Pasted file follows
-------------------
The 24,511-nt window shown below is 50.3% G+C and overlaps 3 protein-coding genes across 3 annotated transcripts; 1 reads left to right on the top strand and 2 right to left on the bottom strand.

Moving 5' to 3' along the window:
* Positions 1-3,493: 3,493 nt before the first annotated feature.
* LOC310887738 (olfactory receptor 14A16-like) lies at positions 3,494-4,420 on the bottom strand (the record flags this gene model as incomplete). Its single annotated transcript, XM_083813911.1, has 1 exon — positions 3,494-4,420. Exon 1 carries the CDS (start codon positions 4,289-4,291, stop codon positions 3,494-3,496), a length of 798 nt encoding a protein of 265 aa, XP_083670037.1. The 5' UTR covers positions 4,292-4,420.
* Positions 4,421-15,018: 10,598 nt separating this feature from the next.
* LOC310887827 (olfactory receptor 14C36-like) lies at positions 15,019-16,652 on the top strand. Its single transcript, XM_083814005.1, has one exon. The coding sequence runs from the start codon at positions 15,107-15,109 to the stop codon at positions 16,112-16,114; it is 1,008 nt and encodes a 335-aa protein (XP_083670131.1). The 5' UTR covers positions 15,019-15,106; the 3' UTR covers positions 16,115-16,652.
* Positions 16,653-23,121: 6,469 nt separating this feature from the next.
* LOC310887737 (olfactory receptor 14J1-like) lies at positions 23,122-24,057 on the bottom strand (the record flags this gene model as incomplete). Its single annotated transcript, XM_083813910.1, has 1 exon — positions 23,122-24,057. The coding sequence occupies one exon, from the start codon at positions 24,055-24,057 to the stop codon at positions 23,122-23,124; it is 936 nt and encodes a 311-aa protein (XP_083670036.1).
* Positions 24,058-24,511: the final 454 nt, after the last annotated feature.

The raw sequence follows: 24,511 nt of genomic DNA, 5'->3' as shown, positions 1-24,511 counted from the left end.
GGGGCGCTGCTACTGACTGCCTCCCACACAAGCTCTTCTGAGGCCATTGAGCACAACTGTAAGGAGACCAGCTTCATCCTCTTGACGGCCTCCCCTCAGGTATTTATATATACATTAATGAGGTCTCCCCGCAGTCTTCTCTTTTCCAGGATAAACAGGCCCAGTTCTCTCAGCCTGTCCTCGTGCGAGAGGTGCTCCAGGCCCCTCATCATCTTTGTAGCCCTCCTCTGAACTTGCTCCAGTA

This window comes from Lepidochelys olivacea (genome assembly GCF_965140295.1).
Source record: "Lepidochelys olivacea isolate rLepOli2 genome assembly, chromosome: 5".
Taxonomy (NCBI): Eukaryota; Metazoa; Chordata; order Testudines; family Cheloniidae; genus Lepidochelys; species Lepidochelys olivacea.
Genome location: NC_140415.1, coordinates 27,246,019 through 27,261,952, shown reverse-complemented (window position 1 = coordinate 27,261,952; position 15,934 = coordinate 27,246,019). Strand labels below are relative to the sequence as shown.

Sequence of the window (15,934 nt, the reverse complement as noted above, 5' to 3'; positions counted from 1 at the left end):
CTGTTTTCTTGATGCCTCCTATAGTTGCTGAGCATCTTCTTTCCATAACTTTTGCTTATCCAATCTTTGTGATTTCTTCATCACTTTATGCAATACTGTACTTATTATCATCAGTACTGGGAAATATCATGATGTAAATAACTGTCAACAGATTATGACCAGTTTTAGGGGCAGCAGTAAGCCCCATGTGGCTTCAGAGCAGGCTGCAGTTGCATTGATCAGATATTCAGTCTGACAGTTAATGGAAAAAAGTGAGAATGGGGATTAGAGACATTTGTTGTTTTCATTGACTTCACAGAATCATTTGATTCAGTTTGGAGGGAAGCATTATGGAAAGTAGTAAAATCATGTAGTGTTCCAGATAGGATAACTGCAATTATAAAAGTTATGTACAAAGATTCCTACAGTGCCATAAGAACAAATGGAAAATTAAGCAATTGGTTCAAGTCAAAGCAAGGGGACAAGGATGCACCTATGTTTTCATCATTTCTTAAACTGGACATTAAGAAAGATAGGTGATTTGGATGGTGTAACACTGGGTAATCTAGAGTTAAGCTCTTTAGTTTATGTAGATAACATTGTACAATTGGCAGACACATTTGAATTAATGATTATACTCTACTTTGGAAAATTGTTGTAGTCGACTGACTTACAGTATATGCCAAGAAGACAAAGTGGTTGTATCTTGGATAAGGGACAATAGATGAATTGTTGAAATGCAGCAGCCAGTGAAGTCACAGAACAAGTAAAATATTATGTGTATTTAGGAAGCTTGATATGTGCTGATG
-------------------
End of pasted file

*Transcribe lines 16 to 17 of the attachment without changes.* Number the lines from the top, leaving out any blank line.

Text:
Sequence of the window (15,934 nt, the reverse complement as noted above, 5' to 3'; positions counted from 1 at the left end):
CTGTTTTCTTGATGCCTCCTATAGTTGCTGAGCATCTTCTTTCCATAACTTTTGCTTATCCAATCTTTGTGATTTCTTCATCACTTTATGCAATACTGTACTTATTATCATCAGTACTGGGAAATATCATGATGTAAATAACTGTCAACAGATTATGACCAGTTTTAGGGGCAGCAGTAAGCCCCATGTGGCTTCAGAGCAGGCTGCAGTTGCATTGATCAGATATTCAGTCTGACAGTTAATGGAAAAAAGTGAGAATGGGGATTAGAGACATTTGTTGTTTTCATTGACTTCACAGAATCATTTGATTCAGTTTGGAGGGAAGCATTATGGAAAGTAGTAAAATCATGTAGTGTTCCAGATAGGATAACTGCAATTATAAAAGTTATGTACAAAGATTCCTACAGTGCCATAAGAACAAATGGAAAATTAAGCAATTGGTTCAAGTCAAAGCAAGGGGACAAGGATGCACCTATGTTTTCATCATTTCTTAAACTGGACATTAAGAAAGATAGGTGATTTGGATGGTGTAACACTGGGTAATCTAGAGTTAAGCTCTTTAGTTTATGTAGATAACATTGTACAATTGGCAGACACATTTGAATTAATGATTATACTCTACTTTGGAAAATTGTTGTAGTCGACTGACTTACAGTATATGCCAAGAAGACAAAGTGGTTGTATCTTGGATAAGGGACAATAGATGAATTGTTGAAATGCAGCAGCCAGTGAAGTCACAGAACAAGTAAAATATTATGTGTATTTAGGAAGCTTGATATGTGCTGATG